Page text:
There might be more silent cases of coronavirus than first thought, according to new research.
The research, published in British Medical Journal’s respiratory publication Thorax on Wednesday, looked at a ship which departed Argentina in March for a 21-day cruise.
It left just as the World Health Organisation announced the pandemic.
Of the 217 passengers and crew on board the ship, 128 tested positive for COVID-19 after a passenger first became feverish eight days into the cruise.
But only 24 were symptomatic, eight required medical evacuation, four were intubated and ventilated, while 104 were asymptomatic, meaning they showed no signs of the virus at all.
The 104 make up 81 per cent of those who test positive – higher than the research which showed 50 per cent were asymptomatic in April.
Thorax editor Professor Alan Smyth said it was “difficult” to find COVID-19 patients who had no symptoms.
“As countries progress out of lockdown, a high proportion of infected, but asymptomatic, individuals may mean that a much higher percentage of the population than expected may have been infected with COVID,” Prof Smyth said.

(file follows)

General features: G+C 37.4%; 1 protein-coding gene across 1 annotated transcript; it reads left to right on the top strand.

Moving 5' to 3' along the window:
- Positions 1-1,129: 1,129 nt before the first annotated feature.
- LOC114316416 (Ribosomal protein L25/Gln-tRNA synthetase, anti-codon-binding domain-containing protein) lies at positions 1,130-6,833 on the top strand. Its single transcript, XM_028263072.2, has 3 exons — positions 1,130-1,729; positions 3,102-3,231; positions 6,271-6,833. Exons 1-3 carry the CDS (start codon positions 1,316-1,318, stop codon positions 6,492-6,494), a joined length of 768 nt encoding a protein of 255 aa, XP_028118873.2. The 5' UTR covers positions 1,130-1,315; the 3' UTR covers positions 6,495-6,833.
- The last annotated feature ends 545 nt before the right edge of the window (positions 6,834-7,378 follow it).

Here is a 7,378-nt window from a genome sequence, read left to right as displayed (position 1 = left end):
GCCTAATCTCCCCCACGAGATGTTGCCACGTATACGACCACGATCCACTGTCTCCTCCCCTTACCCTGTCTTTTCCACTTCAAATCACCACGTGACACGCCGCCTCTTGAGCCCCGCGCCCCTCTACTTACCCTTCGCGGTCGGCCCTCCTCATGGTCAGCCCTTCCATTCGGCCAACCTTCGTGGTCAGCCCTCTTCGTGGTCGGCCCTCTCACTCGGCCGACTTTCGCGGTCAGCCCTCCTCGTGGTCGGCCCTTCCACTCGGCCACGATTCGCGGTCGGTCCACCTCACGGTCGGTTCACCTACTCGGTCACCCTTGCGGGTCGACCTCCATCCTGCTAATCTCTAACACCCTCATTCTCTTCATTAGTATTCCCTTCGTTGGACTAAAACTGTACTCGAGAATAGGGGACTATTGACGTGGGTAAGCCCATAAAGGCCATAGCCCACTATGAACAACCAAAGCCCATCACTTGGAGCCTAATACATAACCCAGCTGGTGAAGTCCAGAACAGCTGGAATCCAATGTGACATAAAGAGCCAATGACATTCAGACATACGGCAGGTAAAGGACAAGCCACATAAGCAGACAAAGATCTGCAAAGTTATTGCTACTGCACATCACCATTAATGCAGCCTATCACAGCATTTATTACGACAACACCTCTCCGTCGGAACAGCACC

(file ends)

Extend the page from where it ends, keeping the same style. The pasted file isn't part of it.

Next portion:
Many Australian states will have restrictions easing even further from next week.
While it might be concerning, virologist Professor Ian Mackay, from The University of Queensland, told Yahoo News Australia in a live Q&A last month asymptomatic spread was just like any virus.
“The same sort of thing happens with influenza,” he said.
Cruise ship infection ‘significantly underestimated’
The researchers added the results of the study showed that infection on affected cruise ships was “likely to be significantly underestimated, and strategies are needed to assess and monitor all passengers to prevent community transmission after disembarkation”.
The Ruby Princess debacle has led to cases across the country after passengers were allowed to disembark on March 19 as it docked in Sydney.
A woman on board the ship tested positive to coronavirus and was suspected to have carried the "dormant" virus for almost 10 weeks before falling ill.
The woman was diagnosed in Cairns on Monday.
Authorities suspected she was the latest coronavirus case to have carried the inactive virus and became sick weeks after exposure.
Six crew members on board the Al Kuwait live export ship, which is currently docked in Fremantle in Western Australia, have also tested positive to the virus.
Premier Mark McGowan suspects more crew on board will return positive results.
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